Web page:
Established in December 2019, the new Quantum Information Edge strategic alliance is being headed by two of the U.S. Department of Energy’s national laboratories: the Lawrence Berkeley National Laboratory and the Sandia National Laboratories. The alliance also includes a number of experts from various universities, including Harvard University, CalTech, Massachusetts Institute of Technology, MIT Lincoln, and the University of Maryland.
Pioneering Practical Advanced and Quantum Systems
The alliance will use a number of hardware approaches to achieve its goals, including superconducting, trapped ion, and trapped atom quantum bits (qubits).
Using these approaches, the alliance will explore how noise and errors can be suppressed in multi-qubit quantum processors, problems that degrade system performance. It will also look at developing new computing algorithms to control qubits, engineer new techniques to fabricate, control, and interconnect qubits.
The Lawrence Berkeley National Laboratory logo. Image Credit: Berkeley Lab.
The alliance will also identify the most important scientific applications that will benefit from quantum computing and engineer hardware and software systems to run these applications. Using naturally occurring atomic systems, alongside the advanced hardware mentioned above, the alliance hopes to find a way to achieve a practical quantum advantage, allowing systems to finally outperform classical state-of-the-art methods for solving key scientific and engineering problems.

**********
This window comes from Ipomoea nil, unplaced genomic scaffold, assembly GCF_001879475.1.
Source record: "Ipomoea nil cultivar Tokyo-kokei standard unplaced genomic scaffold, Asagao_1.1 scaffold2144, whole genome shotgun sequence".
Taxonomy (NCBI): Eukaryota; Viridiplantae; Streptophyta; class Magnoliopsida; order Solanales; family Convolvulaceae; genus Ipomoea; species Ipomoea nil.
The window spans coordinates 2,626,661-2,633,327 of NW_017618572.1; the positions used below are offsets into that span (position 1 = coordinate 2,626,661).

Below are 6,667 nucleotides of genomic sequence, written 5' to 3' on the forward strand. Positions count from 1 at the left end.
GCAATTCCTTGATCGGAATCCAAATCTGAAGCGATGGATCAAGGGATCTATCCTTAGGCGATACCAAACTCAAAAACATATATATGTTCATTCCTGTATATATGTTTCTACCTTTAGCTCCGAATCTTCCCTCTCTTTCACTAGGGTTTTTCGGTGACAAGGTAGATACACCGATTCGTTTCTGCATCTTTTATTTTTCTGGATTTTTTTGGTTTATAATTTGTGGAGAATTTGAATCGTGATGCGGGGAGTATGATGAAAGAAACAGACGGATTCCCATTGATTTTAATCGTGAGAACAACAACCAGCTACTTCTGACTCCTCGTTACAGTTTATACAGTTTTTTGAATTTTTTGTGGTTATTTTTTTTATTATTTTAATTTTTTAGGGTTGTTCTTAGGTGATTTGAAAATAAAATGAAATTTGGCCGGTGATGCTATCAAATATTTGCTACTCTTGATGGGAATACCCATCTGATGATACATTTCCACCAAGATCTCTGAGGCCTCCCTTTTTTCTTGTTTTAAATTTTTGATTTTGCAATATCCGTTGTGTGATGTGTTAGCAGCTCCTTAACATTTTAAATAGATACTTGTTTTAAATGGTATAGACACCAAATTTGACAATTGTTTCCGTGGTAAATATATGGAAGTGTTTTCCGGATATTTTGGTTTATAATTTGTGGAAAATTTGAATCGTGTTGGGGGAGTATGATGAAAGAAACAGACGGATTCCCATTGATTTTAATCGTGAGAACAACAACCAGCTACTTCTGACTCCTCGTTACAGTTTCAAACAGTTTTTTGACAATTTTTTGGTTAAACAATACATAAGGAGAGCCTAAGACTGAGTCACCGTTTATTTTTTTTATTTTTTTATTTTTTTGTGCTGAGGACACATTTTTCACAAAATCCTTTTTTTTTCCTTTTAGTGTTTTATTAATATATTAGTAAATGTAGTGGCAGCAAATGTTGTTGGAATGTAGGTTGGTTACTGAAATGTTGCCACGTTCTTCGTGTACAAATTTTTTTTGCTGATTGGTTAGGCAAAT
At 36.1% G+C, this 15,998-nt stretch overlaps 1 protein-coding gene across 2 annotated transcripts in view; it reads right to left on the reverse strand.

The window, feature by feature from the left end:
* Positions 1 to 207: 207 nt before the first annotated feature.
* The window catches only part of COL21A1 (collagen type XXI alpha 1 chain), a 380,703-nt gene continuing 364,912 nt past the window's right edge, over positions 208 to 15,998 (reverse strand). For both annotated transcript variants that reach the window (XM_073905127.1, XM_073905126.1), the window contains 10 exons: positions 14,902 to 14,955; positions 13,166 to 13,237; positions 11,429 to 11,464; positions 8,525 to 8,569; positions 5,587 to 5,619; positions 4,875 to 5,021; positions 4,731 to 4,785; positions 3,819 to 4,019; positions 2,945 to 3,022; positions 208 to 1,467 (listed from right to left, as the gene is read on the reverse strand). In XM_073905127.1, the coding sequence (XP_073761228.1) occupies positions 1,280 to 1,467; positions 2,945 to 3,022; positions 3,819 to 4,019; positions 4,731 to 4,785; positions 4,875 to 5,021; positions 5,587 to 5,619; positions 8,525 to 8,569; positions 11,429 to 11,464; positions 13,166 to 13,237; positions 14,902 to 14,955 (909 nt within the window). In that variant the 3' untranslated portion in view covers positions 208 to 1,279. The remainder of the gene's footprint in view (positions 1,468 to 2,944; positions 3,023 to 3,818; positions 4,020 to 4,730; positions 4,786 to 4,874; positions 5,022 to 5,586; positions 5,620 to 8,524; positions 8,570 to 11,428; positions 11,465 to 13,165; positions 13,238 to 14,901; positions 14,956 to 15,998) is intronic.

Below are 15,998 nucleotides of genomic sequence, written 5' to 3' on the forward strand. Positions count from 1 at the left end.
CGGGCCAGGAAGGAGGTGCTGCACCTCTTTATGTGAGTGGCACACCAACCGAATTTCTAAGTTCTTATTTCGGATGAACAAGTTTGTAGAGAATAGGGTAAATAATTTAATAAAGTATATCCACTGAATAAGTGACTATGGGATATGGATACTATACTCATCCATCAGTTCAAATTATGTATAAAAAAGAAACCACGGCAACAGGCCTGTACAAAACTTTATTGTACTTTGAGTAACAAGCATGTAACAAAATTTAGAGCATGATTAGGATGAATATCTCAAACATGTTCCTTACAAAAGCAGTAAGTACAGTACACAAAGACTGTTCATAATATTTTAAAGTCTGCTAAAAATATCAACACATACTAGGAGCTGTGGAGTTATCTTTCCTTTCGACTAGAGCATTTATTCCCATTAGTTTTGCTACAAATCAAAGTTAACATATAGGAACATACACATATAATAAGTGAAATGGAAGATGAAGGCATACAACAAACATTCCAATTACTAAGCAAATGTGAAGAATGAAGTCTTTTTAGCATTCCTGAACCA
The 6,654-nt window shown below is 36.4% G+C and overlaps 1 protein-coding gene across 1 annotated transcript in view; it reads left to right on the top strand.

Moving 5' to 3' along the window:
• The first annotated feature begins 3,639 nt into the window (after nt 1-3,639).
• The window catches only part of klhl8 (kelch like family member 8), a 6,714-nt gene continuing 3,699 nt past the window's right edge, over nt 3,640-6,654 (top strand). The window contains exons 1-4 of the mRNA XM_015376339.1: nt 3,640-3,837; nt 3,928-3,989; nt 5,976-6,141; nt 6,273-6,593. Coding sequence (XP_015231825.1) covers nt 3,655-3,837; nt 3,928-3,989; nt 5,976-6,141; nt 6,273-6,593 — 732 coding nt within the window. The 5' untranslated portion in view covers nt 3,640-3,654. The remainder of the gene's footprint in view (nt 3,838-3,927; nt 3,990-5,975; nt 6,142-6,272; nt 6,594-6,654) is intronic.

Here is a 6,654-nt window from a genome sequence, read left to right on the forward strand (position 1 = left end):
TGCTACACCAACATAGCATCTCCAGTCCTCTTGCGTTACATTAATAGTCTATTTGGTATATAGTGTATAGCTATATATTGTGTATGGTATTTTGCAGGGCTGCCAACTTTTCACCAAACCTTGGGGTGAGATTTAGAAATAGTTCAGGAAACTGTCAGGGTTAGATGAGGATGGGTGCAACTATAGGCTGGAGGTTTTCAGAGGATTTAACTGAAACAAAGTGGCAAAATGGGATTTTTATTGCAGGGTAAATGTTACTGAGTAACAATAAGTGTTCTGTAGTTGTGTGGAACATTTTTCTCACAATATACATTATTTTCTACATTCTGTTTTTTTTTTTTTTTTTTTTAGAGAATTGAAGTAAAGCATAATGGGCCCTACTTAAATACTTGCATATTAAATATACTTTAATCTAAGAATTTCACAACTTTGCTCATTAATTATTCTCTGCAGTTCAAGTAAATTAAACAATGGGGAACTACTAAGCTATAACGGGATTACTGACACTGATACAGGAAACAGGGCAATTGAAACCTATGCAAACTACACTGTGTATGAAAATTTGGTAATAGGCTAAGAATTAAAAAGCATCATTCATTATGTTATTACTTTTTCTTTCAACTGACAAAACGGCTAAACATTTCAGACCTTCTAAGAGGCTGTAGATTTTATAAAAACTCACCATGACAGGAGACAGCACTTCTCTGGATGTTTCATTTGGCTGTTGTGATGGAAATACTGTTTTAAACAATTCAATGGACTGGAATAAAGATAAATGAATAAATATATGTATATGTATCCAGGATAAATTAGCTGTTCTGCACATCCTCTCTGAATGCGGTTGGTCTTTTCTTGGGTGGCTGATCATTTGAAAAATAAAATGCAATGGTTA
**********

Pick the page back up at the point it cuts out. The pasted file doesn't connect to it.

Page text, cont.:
John Preskill, Professor of Theoretical Physics at CalTech, said, “The quantum processors developed by The Quantum Information Edge will explore the mysterious properties of complex quantum systems in ways never before possible, opening unprecedented opportunities for scientific discovery while also posing new challenges. Our world-class theory team, working closely with the hardware builders, will exploit this powerful technology to advance the frontiers of the physical and computational sciences,”
A History of Research Excellence
Founded in 1931 with the core belief that the biggest scientific challenges are best addressed by the hive mind, Berkeley Lab and its scientists have pulled in 13 Nobel Prizes to date. Berkeley Lab is managed by the University of California for the U.S. Department Energy’s Office of Science, the single largest supporter of basic research in the physical sciences in the United States.
Speaking of the alliance’s goals, another one of its members, Christopher Monroe of the University of Maryland, said, “We will continually build and use full quantum systems, not just the components, to forge new scientific opportunities in information processing that are not possible in conventional research programs,”
Thanks to the alliance, we may soon be seeing the very first useful applications of quantum machines.